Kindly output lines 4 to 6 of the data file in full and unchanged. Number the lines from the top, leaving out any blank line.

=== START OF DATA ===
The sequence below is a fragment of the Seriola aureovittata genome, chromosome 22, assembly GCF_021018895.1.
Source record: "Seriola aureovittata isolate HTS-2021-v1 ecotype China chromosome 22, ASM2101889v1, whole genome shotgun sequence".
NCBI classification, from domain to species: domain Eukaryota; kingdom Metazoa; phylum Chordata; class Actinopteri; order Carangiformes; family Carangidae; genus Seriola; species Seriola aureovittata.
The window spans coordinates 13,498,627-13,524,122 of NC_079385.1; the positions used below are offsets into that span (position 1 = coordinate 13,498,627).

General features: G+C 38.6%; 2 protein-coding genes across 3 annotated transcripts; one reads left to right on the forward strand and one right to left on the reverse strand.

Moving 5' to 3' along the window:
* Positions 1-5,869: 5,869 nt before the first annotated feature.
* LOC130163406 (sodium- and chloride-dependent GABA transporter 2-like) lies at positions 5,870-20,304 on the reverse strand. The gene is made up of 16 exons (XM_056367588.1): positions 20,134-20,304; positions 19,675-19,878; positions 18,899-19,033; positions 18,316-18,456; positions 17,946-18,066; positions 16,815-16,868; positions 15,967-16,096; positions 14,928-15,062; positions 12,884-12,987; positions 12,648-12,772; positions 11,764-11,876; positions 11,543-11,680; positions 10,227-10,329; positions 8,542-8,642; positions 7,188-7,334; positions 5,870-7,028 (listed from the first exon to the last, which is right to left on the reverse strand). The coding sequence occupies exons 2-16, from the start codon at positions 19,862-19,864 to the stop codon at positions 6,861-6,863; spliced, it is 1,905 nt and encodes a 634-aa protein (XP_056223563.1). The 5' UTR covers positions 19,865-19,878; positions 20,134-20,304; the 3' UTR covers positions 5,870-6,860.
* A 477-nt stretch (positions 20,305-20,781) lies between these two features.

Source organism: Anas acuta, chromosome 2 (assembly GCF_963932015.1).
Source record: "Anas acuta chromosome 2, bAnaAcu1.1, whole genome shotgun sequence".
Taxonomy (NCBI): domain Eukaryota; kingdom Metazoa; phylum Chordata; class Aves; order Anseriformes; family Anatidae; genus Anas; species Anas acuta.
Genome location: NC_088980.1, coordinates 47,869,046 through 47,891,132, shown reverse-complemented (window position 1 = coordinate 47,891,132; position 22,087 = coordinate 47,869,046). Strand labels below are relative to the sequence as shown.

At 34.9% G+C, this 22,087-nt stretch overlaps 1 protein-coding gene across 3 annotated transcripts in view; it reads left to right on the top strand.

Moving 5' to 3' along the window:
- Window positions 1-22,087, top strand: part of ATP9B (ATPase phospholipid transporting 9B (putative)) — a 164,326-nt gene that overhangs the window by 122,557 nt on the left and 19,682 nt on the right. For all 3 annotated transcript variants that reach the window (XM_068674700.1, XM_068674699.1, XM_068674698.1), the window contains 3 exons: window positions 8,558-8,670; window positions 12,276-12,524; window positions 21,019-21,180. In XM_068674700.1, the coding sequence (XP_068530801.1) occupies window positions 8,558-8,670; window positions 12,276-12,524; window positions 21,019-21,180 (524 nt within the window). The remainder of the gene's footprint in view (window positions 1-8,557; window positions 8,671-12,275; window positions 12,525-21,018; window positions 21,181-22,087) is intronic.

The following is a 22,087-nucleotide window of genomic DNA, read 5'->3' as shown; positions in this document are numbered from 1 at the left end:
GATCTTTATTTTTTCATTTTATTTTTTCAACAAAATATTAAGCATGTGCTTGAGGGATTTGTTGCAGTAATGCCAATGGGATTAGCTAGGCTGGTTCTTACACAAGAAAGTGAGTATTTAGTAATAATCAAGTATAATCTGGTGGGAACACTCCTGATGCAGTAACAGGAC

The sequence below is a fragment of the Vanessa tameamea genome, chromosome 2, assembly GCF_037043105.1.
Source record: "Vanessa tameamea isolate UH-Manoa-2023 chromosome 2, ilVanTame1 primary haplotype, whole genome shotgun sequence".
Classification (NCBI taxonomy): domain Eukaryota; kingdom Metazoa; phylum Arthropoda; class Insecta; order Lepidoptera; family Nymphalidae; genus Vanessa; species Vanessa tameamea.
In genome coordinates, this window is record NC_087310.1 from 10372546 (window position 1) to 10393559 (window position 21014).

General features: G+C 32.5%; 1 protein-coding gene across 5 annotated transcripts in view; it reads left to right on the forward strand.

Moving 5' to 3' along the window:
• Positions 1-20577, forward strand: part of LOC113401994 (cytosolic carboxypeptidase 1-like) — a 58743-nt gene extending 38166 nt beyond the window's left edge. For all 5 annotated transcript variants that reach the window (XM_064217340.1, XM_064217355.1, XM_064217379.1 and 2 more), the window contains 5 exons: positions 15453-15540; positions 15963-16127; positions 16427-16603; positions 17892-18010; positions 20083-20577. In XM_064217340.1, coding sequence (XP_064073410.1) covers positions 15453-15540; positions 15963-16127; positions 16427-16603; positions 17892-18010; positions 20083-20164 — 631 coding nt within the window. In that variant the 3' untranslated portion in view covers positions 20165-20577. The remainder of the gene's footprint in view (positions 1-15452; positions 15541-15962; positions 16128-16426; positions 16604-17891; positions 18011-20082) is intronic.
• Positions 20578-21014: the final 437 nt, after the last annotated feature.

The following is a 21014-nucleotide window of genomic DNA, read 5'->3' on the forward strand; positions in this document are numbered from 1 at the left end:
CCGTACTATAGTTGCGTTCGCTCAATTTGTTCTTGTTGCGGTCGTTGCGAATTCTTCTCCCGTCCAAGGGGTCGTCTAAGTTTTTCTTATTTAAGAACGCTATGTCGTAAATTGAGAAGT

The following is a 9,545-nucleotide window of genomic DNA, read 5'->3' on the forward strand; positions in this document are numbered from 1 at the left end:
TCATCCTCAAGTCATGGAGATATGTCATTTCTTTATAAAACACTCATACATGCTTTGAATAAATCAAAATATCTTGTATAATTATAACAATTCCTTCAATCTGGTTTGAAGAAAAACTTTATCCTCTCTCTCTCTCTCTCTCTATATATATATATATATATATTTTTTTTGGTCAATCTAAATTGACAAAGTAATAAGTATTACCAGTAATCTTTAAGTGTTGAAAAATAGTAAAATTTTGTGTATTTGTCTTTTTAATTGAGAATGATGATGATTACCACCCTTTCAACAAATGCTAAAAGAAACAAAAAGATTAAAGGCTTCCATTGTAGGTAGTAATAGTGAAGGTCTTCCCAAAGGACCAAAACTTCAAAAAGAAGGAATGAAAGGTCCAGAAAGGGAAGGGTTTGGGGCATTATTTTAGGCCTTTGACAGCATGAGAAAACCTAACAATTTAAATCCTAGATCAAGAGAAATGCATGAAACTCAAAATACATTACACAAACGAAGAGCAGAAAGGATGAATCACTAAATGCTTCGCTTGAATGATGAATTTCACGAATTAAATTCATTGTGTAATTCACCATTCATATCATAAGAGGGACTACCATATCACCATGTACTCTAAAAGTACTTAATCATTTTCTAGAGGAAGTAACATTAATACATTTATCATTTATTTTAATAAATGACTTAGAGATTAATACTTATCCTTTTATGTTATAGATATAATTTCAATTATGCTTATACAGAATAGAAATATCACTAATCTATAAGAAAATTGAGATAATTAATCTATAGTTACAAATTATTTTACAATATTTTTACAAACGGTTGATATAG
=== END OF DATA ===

The window spans coordinates 13,498,627-13,524,122 of NC_079385.1; the positions used below are offsets into that span (position 1 = coordinate 13,498,627).

General features: G+C 38.6%; 2 protein-coding genes across 3 annotated transcripts; one reads left to right on the forward strand and one right to left on the reverse strand.

Moving 5' to 3' along the window: